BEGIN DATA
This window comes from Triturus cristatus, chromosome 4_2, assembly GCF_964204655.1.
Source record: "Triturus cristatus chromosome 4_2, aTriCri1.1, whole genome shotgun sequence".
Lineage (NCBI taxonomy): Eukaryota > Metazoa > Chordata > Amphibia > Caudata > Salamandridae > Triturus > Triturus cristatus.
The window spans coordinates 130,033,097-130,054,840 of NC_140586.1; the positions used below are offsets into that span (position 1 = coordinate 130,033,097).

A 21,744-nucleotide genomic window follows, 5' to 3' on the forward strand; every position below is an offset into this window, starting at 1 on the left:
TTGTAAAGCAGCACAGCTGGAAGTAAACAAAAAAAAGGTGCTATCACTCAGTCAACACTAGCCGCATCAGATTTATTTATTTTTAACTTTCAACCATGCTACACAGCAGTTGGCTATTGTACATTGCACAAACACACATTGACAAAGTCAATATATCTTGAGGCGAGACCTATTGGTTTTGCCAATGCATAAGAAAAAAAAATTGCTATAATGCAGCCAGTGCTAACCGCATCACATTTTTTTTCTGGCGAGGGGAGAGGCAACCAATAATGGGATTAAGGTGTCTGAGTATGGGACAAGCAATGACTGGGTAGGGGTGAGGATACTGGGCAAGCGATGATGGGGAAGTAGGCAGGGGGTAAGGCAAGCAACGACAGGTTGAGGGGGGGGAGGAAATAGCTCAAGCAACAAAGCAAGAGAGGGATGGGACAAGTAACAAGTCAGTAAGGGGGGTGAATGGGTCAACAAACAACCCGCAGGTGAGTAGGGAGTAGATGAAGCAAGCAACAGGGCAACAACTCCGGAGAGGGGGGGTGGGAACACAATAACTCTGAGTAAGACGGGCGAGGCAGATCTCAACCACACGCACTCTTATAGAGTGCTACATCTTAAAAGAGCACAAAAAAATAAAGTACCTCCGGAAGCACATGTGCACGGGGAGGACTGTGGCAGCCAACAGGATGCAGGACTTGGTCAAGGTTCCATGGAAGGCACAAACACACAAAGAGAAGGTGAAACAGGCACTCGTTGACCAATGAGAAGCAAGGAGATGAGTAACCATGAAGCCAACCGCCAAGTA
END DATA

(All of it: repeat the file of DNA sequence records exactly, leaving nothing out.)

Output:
This window comes from Triturus cristatus, chromosome 4_2, assembly GCF_964204655.1.
Source record: "Triturus cristatus chromosome 4_2, aTriCri1.1, whole genome shotgun sequence".
Lineage (NCBI taxonomy): Eukaryota > Metazoa > Chordata > Amphibia > Caudata > Salamandridae > Triturus > Triturus cristatus.
The window spans coordinates 130,033,097-130,054,840 of NC_140586.1; the positions used below are offsets into that span (position 1 = coordinate 130,033,097).

A 21,744-nucleotide genomic window follows, 5' to 3' on the forward strand; every position below is an offset into this window, starting at 1 on the left:
TTGTAAAGCAGCACAGCTGGAAGTAAACAAAAAAAAGGTGCTATCACTCAGTCAACACTAGCCGCATCAGATTTATTTATTTTTAACTTTCAACCATGCTACACAGCAGTTGGCTATTGTACATTGCACAAACACACATTGACAAAGTCAATATATCTTGAGGCGAGACCTATTGGTTTTGCCAATGCATAAGAAAAAAAAATTGCTATAATGCAGCCAGTGCTAACCGCATCACATTTTTTTTCTGGCGAGGGGAGAGGCAACCAATAATGGGATTAAGGTGTCTGAGTATGGGACAAGCAATGACTGGGTAGGGGTGAGGATACTGGGCAAGCGATGATGGGGAAGTAGGCAGGGGGTAAGGCAAGCAACGACAGGTTGAGGGGGGGGAGGAAATAGCTCAAGCAACAAAGCAAGAGAGGGATGGGACAAGTAACAAGTCAGTAAGGGGGGTGAATGGGTCAACAAACAACCCGCAGGTGAGTAGGGAGTAGATGAAGCAAGCAACAGGGCAACAACTCCGGAGAGGGGGGGTGGGAACACAATAACTCTGAGTAAGACGGGCGAGGCAGATCTCAACCACACGCACTCTTATAGAGTGCTACATCTTAAAAGAGCACAAAAAAATAAAGTACCTCCGGAAGCACATGTGCACGGGGAGGACTGTGGCAGCCAACAGGATGCAGGACTTGGTCAAGGTTCCATGGAAGGCACAAACACACAAAGAGAAGGTGAAACAGGCACTCGTTGACCAATGAGAAGCAAGGAGATGAGTAACCATGAAGCCAACCGCCAAGTA